Fifteen years ago, six companies formed the industrial biotechnology section of the Biotechnology Industry Organization (BIO). In the days before RFS1 and RFS2, the goal was simple: create a vision and advocate for the biobased economy. The challenges now facing the industry require a rededication to the original vision and new initiatives to defend and expand it.
It was February 18, 1998. The Dow Jones Industrial Average of the New York Stock Exchange closed that day at 8,451. Oil was trading at about $25 per barrel; corn for around $2.50 per bushel. Annual ethanol production capacity was 1.4 billion gallons. Not a single industrial biotech company was publicly traded. Novozymes was still to be spun out of Novo Nordisk. Dow Chemical was the most heavily and widely invested strategic player in the space. DuPont and Genencor were developing biobased 1,3-propanediol. Cargill-Dow was in the final stages of piloting its polylactide technology. And BIO had about 15 staff members.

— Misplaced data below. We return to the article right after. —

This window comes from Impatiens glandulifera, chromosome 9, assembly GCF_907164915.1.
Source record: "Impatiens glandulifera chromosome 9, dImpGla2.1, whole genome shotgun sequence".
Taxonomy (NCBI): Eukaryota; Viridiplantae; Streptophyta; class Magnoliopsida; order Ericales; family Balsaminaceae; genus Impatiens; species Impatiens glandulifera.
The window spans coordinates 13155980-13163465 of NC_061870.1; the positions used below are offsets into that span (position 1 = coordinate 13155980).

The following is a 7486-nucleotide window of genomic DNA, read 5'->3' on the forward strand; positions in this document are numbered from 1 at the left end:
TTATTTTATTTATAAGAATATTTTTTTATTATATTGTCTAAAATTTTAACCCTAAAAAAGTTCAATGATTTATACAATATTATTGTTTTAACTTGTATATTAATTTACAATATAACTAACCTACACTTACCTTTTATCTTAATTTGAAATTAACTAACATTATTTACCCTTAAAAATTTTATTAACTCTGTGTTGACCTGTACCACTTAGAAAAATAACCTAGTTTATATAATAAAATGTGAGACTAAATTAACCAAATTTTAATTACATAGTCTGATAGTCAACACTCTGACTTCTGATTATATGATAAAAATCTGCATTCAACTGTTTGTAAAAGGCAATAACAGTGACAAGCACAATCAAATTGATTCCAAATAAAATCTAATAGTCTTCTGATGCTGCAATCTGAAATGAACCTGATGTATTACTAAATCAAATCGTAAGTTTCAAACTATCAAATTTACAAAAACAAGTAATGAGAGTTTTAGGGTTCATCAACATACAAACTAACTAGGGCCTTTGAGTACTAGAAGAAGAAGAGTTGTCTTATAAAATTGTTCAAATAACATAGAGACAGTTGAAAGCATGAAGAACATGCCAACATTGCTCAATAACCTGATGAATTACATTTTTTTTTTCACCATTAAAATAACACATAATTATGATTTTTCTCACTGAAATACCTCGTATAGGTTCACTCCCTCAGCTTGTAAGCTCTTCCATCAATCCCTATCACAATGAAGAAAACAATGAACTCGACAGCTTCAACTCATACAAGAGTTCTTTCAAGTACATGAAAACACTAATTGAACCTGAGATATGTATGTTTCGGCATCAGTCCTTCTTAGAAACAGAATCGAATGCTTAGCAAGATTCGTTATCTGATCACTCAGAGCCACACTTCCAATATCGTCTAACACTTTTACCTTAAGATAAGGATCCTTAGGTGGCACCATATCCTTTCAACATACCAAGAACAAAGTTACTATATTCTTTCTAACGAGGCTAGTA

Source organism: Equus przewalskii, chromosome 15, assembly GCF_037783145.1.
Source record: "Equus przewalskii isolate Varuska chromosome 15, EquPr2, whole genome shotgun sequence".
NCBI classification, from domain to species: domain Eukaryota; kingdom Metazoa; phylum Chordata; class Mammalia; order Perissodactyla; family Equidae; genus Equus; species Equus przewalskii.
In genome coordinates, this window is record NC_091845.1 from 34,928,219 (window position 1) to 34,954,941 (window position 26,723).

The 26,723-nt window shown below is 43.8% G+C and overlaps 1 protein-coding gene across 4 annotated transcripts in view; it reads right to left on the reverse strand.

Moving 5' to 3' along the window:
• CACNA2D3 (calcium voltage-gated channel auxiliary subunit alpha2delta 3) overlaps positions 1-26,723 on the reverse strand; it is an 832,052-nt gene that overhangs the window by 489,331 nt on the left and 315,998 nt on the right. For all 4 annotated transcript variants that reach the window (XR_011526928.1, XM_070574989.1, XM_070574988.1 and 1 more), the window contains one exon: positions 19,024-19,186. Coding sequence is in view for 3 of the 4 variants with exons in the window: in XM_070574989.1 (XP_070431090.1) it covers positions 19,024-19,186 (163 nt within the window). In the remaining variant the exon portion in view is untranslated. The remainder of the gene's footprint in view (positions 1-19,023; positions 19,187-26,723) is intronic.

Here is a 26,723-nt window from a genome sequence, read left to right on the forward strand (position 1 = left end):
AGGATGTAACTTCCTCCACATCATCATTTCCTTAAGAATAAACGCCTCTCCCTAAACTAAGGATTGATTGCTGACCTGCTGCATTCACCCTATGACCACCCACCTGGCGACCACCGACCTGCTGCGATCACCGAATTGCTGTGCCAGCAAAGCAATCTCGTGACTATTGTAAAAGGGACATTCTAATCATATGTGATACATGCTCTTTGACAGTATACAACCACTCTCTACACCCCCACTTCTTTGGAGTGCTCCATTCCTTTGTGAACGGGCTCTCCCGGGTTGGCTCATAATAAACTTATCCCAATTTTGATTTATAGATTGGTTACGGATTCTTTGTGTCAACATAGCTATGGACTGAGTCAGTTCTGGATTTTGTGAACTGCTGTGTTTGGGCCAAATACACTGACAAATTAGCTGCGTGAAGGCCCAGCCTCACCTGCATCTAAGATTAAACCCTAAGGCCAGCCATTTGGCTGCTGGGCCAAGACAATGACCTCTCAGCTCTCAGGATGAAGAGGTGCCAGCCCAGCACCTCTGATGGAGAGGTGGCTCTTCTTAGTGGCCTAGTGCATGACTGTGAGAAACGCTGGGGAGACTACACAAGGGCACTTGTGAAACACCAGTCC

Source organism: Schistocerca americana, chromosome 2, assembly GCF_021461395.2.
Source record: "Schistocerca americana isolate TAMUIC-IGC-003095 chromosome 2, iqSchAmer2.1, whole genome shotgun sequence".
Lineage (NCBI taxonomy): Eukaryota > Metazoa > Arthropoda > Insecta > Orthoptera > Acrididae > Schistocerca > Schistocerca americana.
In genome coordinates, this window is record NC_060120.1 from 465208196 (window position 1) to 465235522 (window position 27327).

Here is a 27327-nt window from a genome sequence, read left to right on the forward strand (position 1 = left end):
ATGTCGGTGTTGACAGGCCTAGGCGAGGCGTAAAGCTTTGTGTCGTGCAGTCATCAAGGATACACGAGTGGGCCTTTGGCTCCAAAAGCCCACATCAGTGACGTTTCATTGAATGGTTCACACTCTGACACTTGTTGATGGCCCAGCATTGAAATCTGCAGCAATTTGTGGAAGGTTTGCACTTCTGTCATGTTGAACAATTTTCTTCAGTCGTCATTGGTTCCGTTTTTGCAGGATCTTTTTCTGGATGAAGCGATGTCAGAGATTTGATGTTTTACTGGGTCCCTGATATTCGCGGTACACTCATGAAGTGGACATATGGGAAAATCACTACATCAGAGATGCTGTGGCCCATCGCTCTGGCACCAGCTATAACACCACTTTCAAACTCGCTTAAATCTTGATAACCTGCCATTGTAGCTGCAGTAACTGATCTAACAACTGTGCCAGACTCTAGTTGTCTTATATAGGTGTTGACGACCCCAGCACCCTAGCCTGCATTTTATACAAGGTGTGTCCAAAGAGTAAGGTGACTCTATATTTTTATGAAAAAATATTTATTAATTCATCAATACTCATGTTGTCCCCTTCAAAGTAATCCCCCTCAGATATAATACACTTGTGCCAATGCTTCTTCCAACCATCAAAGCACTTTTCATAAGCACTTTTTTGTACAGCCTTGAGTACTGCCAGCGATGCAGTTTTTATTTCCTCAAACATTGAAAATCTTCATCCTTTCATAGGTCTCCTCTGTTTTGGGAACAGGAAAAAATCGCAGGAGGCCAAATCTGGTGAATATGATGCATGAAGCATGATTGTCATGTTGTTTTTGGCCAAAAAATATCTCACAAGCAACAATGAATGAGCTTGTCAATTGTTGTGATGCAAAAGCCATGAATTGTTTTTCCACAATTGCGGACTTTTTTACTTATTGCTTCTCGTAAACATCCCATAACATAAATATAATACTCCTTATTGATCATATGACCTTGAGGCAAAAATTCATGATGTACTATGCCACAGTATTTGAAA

For the six companies around the table on February 18th, the first priority was to establish some brand equity for the industrial application of biotechnology. At the time, only two biotechnology applications – human pharmaceuticals and agriculture – were recognized. That was step one in attaining the other critical objectives: policy incentives, pre-commercial federal Research Development & Demonstration (RD&D) money, and investor interest.
Tags: biofuels, politics, sustainability, starch ethanol, cellulosic, RFS, PET, corn, soy, agriculture, food vs. fuel
American Petroleum Institute (API)
Avantium Technologies B.V.
Biotechnology Innovation Organization (BIO)
Dow Chemical Company
Ford Motor Company
Levi Strauss & Co.
Novo Nordisk A/S
Organisation for Economic Cooperation and Development (OECD)
Procter & Gamble
The Keystone Alliance for Sustainable Agriculture
University of Minnesota
US Department of Agriculture (USDA)
US Department of Energy (DoE)